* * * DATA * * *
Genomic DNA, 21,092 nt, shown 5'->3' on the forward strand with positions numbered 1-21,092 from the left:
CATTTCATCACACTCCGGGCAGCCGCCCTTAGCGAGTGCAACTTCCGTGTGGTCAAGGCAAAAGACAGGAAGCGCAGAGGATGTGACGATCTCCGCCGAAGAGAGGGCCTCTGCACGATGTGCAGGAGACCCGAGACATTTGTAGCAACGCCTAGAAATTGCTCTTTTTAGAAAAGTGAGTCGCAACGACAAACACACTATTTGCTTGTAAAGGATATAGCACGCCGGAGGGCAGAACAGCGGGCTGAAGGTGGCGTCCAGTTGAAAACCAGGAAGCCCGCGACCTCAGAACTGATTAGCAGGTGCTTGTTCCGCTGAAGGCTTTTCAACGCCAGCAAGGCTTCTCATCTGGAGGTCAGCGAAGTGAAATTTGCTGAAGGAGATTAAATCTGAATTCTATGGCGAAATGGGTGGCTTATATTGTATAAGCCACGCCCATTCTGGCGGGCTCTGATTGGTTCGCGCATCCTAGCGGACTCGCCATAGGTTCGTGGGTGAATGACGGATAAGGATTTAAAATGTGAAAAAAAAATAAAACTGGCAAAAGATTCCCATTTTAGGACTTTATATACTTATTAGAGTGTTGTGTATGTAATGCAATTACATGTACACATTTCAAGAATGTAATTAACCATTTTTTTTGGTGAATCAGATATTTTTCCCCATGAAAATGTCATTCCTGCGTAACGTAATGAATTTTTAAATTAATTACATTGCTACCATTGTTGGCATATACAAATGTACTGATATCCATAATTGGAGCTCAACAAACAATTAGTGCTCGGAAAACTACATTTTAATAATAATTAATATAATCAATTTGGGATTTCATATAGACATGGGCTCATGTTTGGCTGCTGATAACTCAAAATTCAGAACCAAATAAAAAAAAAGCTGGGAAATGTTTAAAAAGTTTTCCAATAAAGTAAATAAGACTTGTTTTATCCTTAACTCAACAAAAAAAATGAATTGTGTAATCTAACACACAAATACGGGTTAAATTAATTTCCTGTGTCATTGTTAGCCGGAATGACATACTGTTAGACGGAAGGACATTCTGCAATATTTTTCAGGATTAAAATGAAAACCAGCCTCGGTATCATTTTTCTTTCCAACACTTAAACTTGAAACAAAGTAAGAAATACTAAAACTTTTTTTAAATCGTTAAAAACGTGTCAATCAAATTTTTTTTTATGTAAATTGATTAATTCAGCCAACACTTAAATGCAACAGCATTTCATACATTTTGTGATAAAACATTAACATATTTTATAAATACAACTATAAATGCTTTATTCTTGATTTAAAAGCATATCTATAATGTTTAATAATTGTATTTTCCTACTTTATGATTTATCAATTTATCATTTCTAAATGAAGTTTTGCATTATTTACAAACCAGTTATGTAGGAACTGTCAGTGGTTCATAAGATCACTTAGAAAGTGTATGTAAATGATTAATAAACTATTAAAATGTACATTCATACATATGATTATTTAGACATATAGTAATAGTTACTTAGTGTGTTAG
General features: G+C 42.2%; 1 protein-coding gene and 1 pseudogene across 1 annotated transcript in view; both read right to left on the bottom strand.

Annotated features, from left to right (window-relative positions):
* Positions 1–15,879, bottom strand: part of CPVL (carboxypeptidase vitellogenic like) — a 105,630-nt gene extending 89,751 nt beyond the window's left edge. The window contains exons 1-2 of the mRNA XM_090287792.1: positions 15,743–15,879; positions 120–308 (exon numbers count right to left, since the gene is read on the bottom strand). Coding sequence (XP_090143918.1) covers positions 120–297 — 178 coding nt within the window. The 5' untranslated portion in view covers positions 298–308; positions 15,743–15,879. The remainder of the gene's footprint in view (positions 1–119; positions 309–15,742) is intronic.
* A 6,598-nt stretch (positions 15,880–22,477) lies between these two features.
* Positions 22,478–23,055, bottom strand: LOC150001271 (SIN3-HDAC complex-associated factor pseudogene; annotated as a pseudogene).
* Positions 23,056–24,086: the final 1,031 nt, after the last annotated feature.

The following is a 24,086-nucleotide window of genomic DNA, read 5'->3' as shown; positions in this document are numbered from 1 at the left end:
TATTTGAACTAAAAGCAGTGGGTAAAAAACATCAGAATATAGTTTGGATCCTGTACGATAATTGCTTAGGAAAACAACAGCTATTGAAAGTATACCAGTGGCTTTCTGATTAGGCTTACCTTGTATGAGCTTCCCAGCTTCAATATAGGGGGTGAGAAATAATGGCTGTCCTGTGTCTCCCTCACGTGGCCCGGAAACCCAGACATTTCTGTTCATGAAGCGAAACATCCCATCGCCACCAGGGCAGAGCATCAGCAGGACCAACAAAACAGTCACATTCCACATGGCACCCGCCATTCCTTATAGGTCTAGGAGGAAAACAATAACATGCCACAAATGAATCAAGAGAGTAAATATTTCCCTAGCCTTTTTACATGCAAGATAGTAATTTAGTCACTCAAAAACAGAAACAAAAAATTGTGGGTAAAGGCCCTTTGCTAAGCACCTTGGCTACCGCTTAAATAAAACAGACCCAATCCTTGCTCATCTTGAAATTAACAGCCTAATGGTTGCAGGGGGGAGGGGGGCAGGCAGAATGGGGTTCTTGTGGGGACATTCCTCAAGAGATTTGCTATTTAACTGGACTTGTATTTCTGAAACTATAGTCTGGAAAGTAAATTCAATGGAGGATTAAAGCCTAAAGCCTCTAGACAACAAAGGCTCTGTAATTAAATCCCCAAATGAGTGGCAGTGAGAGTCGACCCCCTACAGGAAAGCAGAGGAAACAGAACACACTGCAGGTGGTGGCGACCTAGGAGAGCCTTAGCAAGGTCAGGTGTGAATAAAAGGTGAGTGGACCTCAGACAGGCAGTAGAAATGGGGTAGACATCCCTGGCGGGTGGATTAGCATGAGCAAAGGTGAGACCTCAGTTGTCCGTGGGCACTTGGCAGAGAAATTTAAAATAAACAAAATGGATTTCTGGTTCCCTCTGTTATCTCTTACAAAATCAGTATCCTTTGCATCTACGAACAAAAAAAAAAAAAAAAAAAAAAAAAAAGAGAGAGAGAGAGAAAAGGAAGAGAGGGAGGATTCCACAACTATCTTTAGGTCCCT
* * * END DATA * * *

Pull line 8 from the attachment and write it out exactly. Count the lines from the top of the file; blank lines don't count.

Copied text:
* Positions 23,056–24,086: the final 1,031 nt, after the last annotated feature.